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“Everything,” responded South Okanagan Women in Need Society executive director Debbie Scarborough Friday without hesitation. “One-hundred percent of what we do has been impacted by the global pandemic.”
Scarborough remembers the day the COVID-19 pandemic hit very well. It was March 11 – her birthday.
“It’s impacted everything. Everyday service we provide has been impacted,” continued Scarborough. “We have not stopped our services. But we have changed the way we deliver our services in order to keep those that we serve and our staff safe.”
At one point, Scarborough was about to expand on details of the coronavirus and its impact on SOWINS, which opened in 1981 – until reality quickly set in.
“I’d have to say the biggest impact… actually, you know, every program has had a huge impact,” she exclaimed aloud. “For a lot of individuals that are overcoming intimate partner violence and sexual violence, it’s that one-to-one, and that belief that the women you’re counseling believes and trusts you.
“As we know, 80% of what we communicate is through our body language, and tone of voice and inclination, and then words. We’ve had to go virtual, so a lot of women have said they would wait until they could have a face-to-face, which has been hard, because we have a fairly large wait list.”
Intake/outreach advocacy has become critical as a result.
Everyone waiting for a SOWINS counselor is called on a regular basis to see how they are doing, and if they require anything immediately.
“Our advocate can help them with any crisis,” said Scarborough. “She can talk about anxiety, and bring them down and diffuse them. She can also steer them toward help, and fill out forms until they can get in to see a counselor.”
But there is good news as the pandemic enters its seventh month.
“Counselors are now able to see some clients face-to-face. We have counseling rooms where there is enough space and we can meet in person,” said Scarborough. “We’re getting back on our feet with those individuals.
“All of them have felt supported throughout, so that’s really good.”
Social distancing continues to play a significant role in not allowing those most in need to gain a positive connection.
“If you can imagine. You finally get away from your abuser. You come into a transition house, and we have a beautiful one. Everyone has their own bedroom and bathroom – and you’re not allowed to come into the communal area. There’s no communal toys. You can’t sit and talk to a woman and have a tea and let your children play,” said Scarborough, adding that food is now put into go containers and delivered to each room. “Women that were already isolated, are further isolated. But we do have a way we can check in. If they don't have a phone, we can give them a phone, so they can talk to our counselors.”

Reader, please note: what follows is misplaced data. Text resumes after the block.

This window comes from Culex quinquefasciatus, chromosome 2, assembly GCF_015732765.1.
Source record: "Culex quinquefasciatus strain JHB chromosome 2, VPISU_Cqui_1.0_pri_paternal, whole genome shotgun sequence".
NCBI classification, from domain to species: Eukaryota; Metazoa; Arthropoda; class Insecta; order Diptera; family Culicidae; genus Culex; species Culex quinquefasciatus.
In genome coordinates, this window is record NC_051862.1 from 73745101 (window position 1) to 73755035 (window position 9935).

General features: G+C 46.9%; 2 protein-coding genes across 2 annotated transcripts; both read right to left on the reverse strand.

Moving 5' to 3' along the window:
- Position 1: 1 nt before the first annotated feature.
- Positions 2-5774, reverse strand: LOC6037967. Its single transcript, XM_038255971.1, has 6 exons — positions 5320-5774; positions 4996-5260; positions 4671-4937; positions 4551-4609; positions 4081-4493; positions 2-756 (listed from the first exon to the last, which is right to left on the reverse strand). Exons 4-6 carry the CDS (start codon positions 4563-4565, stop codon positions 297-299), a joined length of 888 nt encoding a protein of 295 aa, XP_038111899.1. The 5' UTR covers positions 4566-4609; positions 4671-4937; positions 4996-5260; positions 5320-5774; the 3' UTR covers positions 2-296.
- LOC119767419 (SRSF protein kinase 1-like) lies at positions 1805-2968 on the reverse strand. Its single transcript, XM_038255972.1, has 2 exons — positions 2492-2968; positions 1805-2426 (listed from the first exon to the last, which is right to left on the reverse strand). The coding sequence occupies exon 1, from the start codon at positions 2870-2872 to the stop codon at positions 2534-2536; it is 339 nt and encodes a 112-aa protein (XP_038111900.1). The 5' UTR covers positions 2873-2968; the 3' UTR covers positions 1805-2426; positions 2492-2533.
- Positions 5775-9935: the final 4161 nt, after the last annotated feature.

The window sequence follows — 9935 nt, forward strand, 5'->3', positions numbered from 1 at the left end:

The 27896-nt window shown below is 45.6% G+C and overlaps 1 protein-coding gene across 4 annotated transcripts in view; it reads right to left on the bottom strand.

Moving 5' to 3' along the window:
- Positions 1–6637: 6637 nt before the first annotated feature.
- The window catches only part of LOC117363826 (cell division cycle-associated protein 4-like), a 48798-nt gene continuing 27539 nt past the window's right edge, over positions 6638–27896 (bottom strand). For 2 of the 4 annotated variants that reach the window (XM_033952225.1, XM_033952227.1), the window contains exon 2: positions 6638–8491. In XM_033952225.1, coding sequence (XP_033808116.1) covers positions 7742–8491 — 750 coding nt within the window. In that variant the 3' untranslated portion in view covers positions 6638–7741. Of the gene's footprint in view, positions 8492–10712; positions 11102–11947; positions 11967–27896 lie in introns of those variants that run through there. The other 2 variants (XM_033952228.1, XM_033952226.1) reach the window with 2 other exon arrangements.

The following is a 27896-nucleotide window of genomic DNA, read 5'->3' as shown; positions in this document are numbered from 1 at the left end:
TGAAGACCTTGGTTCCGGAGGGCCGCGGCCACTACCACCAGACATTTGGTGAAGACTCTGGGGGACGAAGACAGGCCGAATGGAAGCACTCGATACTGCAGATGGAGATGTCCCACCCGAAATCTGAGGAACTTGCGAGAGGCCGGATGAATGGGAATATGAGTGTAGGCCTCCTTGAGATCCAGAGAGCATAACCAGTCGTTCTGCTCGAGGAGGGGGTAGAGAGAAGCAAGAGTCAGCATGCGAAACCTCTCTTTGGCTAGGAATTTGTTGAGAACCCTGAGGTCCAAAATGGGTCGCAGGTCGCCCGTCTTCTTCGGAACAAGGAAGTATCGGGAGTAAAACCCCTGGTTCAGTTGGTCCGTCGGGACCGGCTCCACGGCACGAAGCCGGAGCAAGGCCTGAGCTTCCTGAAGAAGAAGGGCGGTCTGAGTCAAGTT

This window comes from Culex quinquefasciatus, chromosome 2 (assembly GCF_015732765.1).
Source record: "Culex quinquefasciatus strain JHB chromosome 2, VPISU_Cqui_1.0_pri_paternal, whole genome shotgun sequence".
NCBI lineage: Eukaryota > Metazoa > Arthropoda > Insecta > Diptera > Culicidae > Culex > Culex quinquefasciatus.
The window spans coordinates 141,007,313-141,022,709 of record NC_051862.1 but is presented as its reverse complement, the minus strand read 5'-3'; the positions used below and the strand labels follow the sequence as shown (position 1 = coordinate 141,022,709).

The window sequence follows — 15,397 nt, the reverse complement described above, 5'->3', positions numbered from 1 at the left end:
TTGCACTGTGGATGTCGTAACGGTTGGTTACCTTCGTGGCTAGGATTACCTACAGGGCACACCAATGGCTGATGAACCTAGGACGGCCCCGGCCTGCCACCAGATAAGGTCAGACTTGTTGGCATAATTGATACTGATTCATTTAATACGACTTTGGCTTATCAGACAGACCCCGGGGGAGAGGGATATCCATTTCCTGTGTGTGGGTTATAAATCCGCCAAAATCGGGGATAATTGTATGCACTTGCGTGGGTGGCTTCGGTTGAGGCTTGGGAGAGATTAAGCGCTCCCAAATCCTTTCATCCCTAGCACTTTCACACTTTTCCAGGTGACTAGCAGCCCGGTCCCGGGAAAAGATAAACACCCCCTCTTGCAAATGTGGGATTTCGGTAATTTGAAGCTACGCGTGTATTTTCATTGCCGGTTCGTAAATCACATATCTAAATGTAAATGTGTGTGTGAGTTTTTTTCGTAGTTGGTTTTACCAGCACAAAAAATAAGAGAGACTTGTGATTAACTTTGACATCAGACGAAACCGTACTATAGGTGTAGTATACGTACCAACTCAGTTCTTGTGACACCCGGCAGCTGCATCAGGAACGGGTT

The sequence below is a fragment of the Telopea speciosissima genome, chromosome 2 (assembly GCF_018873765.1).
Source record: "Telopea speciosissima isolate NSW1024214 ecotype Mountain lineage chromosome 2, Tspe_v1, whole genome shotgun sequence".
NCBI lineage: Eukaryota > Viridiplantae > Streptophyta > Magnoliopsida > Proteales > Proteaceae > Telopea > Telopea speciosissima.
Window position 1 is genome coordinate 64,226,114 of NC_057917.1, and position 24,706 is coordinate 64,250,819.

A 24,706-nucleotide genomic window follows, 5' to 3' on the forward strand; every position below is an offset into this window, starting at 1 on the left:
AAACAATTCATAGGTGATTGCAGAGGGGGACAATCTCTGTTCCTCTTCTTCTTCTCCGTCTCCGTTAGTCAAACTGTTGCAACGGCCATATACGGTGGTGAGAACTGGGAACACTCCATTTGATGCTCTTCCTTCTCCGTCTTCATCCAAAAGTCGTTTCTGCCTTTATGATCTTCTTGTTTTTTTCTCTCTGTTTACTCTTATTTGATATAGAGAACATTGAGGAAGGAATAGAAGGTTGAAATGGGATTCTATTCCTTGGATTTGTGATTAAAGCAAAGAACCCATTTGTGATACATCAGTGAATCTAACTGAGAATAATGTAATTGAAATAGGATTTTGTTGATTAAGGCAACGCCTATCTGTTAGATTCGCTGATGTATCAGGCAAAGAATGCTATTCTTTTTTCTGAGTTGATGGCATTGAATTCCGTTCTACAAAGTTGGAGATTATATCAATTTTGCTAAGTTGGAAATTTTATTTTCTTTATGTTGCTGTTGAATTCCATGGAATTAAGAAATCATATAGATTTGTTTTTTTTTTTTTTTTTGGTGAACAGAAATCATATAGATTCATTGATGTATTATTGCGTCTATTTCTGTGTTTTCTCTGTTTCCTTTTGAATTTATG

The children of women who have been abused are also being affected at a time when they require simple comforts, such as a hug.
“We just can’t pick up children and help out and carry them,” said Scarborough. “And with women who are pregnant, the abuse often escalates. If there’s already abuse in the relationship, it escalates during a pregnancy because it’s an added stresser.”
Scarborough shows concern. She says the COVID-19 pandemic has brought out a new element for counselors to contend with.
“It’s kind of sad because what we’ve seen is a different type of abuse. Abusers are saying, ‘I’m going to bite you’, or ‘I’m going to spit on you and I’ve got COVID’, or, ‘I was with a friend and they’ve got COVID’,” she said. “So there’s that added stress and they can’t escape.
“We suspect we’re going to have a whole lot more people coming forward in the next few weeks as school gets back in because a lot of women and children have been suffering in silence.”
Check back soon for more on innovations which are helping women keep anonymity when contacting SOWINS, and how coronavirus has impacted fundraising efforts.
To help with a donation, click here.
And remember, the crisis line is staffed 24/7. Just call 1-800-814-2033.